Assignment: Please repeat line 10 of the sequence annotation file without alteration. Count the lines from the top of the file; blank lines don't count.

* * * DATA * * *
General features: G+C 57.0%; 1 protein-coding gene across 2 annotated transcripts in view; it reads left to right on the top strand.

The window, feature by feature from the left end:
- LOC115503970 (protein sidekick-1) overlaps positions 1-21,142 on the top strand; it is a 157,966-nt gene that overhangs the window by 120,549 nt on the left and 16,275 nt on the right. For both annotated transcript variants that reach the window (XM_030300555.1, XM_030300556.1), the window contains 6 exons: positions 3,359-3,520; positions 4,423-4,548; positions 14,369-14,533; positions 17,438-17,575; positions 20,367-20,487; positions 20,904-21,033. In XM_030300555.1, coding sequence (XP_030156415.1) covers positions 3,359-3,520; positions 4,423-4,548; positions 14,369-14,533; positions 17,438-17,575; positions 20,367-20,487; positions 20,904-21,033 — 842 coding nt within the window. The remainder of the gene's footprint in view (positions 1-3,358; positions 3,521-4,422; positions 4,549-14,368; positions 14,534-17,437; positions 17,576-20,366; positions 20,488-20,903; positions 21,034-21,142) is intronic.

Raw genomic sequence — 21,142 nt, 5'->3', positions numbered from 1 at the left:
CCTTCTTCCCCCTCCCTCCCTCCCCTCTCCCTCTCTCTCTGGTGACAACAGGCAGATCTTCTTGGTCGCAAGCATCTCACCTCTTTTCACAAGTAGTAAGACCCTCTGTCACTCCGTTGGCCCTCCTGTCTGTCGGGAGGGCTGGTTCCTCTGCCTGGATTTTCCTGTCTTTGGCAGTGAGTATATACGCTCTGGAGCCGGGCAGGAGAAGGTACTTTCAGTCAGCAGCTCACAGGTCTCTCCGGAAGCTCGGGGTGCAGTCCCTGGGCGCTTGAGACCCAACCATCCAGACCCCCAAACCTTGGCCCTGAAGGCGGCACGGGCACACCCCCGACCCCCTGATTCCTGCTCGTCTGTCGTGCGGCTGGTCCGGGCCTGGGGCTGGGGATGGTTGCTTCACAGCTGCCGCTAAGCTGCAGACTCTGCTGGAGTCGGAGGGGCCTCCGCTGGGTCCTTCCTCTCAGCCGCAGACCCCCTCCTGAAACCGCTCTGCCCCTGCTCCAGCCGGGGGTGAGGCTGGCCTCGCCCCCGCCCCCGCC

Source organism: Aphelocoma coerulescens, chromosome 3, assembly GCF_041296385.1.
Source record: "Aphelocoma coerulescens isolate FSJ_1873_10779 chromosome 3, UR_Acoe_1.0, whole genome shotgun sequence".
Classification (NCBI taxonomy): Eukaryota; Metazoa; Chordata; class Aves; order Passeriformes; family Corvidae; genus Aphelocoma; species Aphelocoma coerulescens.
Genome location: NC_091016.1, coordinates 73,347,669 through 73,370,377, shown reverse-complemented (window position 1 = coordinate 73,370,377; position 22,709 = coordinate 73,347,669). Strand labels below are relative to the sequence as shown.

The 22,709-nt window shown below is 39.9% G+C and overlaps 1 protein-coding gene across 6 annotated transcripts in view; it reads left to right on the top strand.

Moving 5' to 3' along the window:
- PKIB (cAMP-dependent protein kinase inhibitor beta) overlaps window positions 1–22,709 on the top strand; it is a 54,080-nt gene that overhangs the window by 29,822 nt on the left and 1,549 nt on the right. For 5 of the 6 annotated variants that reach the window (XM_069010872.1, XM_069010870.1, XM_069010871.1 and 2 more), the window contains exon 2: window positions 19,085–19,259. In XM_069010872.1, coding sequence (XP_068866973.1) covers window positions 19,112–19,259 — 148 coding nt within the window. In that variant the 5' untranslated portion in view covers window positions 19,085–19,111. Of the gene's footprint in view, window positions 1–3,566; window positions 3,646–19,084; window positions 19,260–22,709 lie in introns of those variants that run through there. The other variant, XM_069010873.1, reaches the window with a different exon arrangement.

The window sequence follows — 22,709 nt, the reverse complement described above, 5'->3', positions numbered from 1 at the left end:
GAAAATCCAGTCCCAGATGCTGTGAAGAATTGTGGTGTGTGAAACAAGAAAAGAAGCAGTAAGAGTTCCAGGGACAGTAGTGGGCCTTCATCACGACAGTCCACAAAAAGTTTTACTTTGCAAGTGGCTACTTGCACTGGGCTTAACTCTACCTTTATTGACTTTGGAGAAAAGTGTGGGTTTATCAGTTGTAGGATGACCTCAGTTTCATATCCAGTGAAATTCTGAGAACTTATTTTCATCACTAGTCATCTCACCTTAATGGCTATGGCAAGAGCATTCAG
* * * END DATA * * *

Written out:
The 22,709-nt window shown below is 39.9% G+C and overlaps 1 protein-coding gene across 6 annotated transcripts in view; it reads left to right on the top strand.